Science & Health

Krulwich Wonders...
8:51 am
Tue May 14, 2013

What Is It About Bees And Hexagons?

Robert Krulwich NPR

Originally published on Thu May 16, 2013 12:26 pm

Solved! A bee-buzzing, honey-licking 2,000-year-old mystery that begins here, with this beehive. Look at the honeycomb in the photo and ask yourself: (I know you've been wondering this all your life, but have been too shy to ask out loud ... ) Why is every cell in this honeycomb a hexagon?

Bees, after all, could build honeycombs from rectangles or squares or triangles ...

But for some reason, bees choose hexagons. Always hexagons.

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The Salt
4:42 pm
Mon May 13, 2013

Why Humans Took Up Farming: They Like To Own Stuff

Prehistoric "pantries": This illustration is based on archaeological findings in Jordan of structures built to store extra grain some 11,000-12,000 years ago.
Illustration by E. Carlson Courtesy of Dr. Ian Kuijt/University of Notre Dame

Originally published on Tue May 14, 2013 10:06 am

For decades, scientists have believed our ancestors took up farming some 12,000 years ago because it was a more efficient way of getting food. But a growing body of research suggests that wasn't the case at all.

"We know that the first farmers were shorter, they were more prone to disease than the hunter-gatherers," says Samuel Bowles, the director of the Behavioral Sciences Program at the Santa Fe Institute in New Mexico, describing recent archaeological research.

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The Salt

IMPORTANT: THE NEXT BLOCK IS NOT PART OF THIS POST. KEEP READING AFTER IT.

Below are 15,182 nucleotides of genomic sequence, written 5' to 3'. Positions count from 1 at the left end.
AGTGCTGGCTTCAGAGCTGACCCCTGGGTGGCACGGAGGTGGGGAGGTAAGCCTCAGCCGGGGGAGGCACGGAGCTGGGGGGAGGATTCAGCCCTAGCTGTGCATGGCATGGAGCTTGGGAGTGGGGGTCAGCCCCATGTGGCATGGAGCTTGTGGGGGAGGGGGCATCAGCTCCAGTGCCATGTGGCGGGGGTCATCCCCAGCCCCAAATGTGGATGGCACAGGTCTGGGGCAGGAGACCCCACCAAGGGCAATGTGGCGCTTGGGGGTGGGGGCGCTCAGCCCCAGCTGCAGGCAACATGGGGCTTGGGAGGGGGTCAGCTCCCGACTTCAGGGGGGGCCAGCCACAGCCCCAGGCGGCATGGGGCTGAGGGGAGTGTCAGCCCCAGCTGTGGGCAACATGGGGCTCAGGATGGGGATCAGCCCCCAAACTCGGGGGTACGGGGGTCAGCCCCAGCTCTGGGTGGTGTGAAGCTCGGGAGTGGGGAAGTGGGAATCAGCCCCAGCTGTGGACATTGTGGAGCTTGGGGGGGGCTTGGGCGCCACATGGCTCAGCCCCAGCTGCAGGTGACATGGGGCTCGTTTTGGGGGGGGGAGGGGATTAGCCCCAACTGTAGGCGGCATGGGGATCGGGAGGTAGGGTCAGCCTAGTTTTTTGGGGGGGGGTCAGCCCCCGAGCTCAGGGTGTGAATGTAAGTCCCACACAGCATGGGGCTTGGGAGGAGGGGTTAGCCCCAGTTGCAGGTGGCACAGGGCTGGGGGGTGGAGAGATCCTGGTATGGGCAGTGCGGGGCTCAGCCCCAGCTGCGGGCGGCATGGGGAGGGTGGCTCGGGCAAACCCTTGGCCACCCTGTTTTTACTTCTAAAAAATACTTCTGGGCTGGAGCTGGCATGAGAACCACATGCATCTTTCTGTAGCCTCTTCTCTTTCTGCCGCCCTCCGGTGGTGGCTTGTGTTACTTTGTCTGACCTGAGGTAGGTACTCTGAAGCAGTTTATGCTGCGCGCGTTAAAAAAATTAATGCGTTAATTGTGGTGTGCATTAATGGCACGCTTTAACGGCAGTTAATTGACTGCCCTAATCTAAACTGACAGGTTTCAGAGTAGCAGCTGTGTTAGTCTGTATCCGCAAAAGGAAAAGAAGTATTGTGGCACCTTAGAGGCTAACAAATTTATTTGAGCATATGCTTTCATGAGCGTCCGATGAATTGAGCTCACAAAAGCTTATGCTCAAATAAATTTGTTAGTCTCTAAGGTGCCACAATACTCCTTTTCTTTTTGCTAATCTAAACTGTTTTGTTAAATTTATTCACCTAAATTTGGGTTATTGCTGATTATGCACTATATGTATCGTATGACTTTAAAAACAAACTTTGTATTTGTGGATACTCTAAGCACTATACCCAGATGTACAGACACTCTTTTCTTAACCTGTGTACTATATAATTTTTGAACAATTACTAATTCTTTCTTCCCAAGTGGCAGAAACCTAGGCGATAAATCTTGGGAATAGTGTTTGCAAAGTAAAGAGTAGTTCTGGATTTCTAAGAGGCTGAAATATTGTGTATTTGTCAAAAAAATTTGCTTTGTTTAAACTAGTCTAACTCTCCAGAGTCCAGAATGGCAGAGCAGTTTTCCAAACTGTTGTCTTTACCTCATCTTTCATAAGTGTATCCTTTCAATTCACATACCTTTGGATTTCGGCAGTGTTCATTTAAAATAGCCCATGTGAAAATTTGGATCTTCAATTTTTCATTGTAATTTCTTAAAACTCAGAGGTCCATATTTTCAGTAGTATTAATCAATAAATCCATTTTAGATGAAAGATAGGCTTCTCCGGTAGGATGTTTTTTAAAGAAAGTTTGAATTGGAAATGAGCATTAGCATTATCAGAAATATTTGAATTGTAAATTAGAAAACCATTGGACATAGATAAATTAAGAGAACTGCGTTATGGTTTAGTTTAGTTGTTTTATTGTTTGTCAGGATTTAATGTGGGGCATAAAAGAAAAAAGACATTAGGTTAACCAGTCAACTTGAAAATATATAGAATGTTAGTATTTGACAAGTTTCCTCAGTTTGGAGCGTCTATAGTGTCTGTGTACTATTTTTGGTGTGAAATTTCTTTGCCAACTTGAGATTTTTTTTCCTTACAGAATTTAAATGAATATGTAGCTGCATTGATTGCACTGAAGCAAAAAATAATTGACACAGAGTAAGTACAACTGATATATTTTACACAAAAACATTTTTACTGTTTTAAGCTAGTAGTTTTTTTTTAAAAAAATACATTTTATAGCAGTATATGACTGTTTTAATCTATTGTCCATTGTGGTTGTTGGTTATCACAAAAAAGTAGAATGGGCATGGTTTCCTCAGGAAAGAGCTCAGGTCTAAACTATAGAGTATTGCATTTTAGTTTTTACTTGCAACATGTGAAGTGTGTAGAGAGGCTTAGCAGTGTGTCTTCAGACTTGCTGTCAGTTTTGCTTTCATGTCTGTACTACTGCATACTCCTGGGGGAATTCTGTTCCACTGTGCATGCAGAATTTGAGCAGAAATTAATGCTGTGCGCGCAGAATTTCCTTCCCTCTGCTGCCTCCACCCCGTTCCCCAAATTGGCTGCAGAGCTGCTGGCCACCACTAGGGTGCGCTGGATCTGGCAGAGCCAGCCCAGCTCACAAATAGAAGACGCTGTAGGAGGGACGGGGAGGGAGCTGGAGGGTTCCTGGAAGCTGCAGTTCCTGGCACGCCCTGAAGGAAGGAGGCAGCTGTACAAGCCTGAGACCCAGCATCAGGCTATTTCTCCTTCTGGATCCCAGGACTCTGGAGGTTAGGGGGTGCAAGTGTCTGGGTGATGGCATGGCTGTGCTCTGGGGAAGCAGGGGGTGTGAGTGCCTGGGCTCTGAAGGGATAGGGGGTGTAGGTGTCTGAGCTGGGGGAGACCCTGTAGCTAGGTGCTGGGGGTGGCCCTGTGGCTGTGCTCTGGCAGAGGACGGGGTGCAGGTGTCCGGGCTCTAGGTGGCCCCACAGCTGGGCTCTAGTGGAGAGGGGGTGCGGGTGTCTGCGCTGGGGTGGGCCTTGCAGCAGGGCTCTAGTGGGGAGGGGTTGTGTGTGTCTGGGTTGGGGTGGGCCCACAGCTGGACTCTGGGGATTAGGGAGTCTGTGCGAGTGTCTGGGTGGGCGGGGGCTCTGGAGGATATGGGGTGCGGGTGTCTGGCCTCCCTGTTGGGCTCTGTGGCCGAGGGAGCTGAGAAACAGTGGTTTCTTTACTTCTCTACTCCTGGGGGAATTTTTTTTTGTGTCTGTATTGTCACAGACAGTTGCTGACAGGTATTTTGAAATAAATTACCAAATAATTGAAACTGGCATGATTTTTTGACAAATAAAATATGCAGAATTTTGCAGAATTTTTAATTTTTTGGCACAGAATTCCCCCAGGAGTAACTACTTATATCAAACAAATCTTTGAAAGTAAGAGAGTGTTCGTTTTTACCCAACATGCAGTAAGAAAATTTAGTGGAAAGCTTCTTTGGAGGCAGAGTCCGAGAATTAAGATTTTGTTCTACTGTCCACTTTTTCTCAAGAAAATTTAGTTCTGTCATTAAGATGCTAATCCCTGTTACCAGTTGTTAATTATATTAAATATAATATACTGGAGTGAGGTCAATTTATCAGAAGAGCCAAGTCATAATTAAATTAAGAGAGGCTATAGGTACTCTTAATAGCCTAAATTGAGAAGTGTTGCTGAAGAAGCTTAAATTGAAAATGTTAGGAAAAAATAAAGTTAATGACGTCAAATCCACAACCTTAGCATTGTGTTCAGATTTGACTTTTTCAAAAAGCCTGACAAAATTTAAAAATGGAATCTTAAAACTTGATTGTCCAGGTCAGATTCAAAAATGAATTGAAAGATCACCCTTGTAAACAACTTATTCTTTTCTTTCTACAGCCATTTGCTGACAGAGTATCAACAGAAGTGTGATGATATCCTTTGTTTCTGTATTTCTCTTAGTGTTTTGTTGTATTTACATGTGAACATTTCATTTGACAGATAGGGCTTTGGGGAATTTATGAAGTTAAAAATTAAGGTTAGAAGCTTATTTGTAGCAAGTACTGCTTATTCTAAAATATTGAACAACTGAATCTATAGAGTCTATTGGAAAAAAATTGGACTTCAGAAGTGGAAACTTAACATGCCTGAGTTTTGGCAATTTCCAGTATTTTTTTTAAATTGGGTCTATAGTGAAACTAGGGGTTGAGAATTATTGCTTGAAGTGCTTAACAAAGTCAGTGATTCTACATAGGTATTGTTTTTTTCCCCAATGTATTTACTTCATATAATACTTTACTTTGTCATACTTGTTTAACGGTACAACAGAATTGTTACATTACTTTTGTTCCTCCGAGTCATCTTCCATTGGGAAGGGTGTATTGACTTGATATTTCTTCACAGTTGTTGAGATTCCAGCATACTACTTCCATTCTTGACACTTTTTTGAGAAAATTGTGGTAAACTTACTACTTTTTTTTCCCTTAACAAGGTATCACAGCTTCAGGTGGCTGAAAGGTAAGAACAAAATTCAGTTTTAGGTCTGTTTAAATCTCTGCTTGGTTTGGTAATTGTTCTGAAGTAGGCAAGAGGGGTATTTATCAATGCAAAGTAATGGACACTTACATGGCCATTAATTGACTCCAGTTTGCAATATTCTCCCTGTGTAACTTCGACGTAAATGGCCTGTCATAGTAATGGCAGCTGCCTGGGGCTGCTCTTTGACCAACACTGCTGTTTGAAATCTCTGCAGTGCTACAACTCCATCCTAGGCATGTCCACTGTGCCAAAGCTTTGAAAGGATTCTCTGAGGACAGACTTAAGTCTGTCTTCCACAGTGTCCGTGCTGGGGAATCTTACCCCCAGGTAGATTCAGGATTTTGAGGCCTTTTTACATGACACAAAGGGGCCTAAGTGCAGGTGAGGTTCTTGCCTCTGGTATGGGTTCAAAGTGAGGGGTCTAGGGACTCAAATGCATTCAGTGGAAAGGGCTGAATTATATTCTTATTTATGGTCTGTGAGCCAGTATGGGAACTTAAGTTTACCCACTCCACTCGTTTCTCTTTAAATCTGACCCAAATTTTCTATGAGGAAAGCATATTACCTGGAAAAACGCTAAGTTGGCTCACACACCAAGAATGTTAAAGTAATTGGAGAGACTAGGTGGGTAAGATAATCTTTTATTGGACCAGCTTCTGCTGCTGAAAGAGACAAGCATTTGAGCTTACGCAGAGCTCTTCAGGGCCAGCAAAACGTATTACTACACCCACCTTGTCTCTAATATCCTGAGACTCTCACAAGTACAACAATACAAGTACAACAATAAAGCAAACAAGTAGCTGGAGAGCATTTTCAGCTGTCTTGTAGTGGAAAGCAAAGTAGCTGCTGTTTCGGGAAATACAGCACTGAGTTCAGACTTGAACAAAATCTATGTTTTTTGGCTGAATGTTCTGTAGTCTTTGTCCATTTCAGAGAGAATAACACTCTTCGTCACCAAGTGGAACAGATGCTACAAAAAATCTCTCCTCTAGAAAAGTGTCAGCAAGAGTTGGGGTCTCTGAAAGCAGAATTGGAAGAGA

3:27 pm
Sun May 12, 2013

Is It Safe To Use Compost Made From Treated Human Waste?

Originally published on Wed May 15, 2013 10:46 am

Any gardener will tell you that compost is "black gold," essential to cultivating vigorous, flavorful crops. But it always feels like there's never enough, and its weight and bulk make it tough stuff to cart around.

I belong to a community garden in Washington, D.C., that can't get its hands on enough compost. So you can imagine my delight when I learned that the U.S. Composting Council was connecting community gardeners with free material from local facilities through its Million Tomato Compost Campaign.

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Around the Nation
12:47 pm
Sun May 12, 2013

For Year-Round Buzz, Beekeepers 'Fast-Forward Darwinism'

The Plymouth County Beekeepers Association distributed more than 500 crates of honeybees this spring.
Katherine Perry for NPR

Originally published on Sun May 12, 2013 5:51 pm

Beekeepers In Massachusetts are taking the mission to save the bees into their own hands.

There has been a dramatic disappearance of honeybees across the U.S. since 2006. A recent U.S. Department of Agriculture report blamed a combination of problems, including mites, disease, poor nutrition and pesticides.

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The Two-Way
8:22 am
Sat May 11, 2013

Schools? How About A Science Laureate At The Super Bowl?

Beyonce took the stage at this year's Super Bowl halftime show. Imagine a scientist instead. Perhaps dressed differently.
Michael DeMocker The Times-Picayune /Landov

Originally published on Sat May 11, 2013 9:11 am

The same scientist who famously "killed Pluto" (as a planet, that is) says it's "brilliant" that there's an effort underway in Congress to name a science laureate.

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The Two-Way